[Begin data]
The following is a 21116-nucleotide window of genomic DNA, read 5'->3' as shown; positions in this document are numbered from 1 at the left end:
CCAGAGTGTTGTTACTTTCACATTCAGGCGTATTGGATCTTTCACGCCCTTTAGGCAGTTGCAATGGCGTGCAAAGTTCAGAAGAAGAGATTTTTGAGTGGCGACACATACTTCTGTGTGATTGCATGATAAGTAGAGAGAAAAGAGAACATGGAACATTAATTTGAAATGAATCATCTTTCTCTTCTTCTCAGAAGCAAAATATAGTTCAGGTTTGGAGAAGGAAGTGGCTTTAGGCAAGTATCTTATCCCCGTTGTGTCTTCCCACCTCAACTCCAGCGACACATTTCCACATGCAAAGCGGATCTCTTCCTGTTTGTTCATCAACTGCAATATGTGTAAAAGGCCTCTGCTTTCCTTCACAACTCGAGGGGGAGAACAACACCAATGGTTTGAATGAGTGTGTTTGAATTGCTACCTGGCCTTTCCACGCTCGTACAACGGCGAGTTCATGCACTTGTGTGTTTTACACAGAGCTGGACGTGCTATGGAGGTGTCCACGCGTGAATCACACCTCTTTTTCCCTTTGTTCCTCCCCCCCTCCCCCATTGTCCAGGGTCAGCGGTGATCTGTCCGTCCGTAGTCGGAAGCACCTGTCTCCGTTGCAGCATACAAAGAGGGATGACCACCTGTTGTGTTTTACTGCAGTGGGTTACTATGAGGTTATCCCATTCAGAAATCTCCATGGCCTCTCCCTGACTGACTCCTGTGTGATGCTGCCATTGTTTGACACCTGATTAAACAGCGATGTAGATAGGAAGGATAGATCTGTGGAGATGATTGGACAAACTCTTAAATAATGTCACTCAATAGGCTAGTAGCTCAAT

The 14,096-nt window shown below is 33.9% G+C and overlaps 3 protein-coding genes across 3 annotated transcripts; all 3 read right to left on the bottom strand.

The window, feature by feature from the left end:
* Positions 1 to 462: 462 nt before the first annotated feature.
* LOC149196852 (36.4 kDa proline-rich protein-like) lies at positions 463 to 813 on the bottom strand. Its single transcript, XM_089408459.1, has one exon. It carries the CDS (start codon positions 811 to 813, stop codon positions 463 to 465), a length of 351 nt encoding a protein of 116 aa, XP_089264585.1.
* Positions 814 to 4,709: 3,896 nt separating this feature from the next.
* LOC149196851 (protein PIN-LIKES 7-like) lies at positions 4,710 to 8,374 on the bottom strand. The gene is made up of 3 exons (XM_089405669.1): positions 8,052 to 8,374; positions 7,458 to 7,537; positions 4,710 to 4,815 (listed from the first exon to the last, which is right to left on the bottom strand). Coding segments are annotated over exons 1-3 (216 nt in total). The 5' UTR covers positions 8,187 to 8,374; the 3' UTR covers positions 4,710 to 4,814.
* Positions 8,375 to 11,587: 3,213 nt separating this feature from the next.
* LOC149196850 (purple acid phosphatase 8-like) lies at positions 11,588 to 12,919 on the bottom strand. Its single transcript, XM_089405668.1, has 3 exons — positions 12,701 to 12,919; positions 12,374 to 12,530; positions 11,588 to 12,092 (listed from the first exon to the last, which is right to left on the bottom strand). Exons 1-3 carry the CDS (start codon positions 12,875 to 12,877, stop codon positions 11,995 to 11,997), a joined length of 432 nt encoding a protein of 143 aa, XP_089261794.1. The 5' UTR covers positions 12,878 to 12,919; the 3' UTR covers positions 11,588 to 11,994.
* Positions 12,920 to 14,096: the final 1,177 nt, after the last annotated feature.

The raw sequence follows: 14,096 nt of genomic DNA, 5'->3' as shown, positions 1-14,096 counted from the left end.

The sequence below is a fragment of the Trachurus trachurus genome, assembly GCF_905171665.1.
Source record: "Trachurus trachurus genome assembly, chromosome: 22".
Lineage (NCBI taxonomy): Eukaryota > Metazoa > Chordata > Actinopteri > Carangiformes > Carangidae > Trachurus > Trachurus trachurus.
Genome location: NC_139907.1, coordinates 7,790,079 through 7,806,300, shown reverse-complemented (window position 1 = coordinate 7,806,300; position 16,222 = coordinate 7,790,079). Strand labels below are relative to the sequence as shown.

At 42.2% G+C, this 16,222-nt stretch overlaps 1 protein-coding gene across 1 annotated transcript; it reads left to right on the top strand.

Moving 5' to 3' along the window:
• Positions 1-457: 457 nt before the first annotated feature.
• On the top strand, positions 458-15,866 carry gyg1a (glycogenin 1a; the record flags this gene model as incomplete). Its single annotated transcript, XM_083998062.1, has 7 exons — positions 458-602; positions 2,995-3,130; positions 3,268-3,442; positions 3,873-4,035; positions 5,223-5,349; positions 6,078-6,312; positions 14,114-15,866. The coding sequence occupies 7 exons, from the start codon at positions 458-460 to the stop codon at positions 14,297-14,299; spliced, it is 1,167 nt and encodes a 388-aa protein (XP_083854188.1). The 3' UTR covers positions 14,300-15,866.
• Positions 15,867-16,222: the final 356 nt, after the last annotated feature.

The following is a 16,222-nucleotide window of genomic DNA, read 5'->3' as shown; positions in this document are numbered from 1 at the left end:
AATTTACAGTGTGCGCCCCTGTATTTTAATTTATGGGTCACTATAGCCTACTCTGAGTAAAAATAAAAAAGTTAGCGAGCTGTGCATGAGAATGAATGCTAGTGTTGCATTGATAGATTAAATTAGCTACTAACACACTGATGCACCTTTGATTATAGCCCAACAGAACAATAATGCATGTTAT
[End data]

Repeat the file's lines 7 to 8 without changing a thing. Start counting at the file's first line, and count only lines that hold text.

* Positions 814 to 4,709: 3,896 nt separating this feature from the next.
* LOC149196851 (protein PIN-LIKES 7-like) lies at positions 4,710 to 8,374 on the bottom strand. The gene is made up of 3 exons (XM_089405669.1): positions 8,052 to 8,374; positions 7,458 to 7,537; positions 4,710 to 4,815 (listed from the first exon to the last, which is right to left on the bottom strand). Coding segments are annotated over exons 1-3 (216 nt in total). The 5' UTR covers positions 8,187 to 8,374; the 3' UTR covers positions 4,710 to 4,814.